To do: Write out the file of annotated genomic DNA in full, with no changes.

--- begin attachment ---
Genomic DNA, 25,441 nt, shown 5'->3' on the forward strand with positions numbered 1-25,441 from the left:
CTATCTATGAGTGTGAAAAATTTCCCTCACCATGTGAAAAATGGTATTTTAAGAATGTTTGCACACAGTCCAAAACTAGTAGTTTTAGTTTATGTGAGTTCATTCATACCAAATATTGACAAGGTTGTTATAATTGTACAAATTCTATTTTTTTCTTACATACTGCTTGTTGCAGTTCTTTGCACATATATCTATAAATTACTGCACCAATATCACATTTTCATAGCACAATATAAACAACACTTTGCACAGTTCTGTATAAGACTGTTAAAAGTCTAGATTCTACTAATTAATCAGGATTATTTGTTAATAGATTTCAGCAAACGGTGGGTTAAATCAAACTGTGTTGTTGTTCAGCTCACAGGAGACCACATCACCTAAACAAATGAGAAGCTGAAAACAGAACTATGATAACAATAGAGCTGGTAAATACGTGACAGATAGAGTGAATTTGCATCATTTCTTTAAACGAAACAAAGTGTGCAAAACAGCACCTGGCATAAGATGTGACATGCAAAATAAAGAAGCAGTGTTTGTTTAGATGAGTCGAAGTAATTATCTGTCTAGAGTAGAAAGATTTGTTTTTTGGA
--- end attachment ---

Genomic DNA, 25,441 nt, shown 5'->3' on the forward strand with positions numbered 1-25,441 from the left:
CTATCTATGAGTGTGAAAAATTTCCCTCACCATGTGAAAAATGGTATTTTAAGAATGTTTGCACACAGTCCAAAACTAGTAGTTTTAGTTTATGTGAGTTCATTCATACCAAATATTGACAAGGTTGTTATAATTGTACAAATTCTATTTTTTTCTTACATACTGCTTGTTGCAGTTCTTTGCACATATATCTATAAATTACTGCACCAATATCACATTTTCATAGCACAATATAAACAACACTTTGCACAGTTCTGTATAAGACTGTTAAAAGTCTAGATTCTACTAATTAATCAGGATTATTTGTTAATAGATTTCAGCAAACGGTGGGTTAAATCAAACTGTGTTGTTGTTCAGCTCACAGGAGACCACATCACCTAAACAAATGAGAAGCTGAAAACAGAACTATGATAACAATAGAGCTGGTAAATACGTGACAGATAGAGTGAATTTGCATCATTTCTTTAAACGAAACAAAGTGTGCAAAACAGCACCTGGCATAAGATGTGACATGCAAAATAAAGAAGCAGTGTTTGTTTAGATGAGTCGAAGTAATTATCTGTCTAGAGTAGAAAGATTTGTTTTTTGGA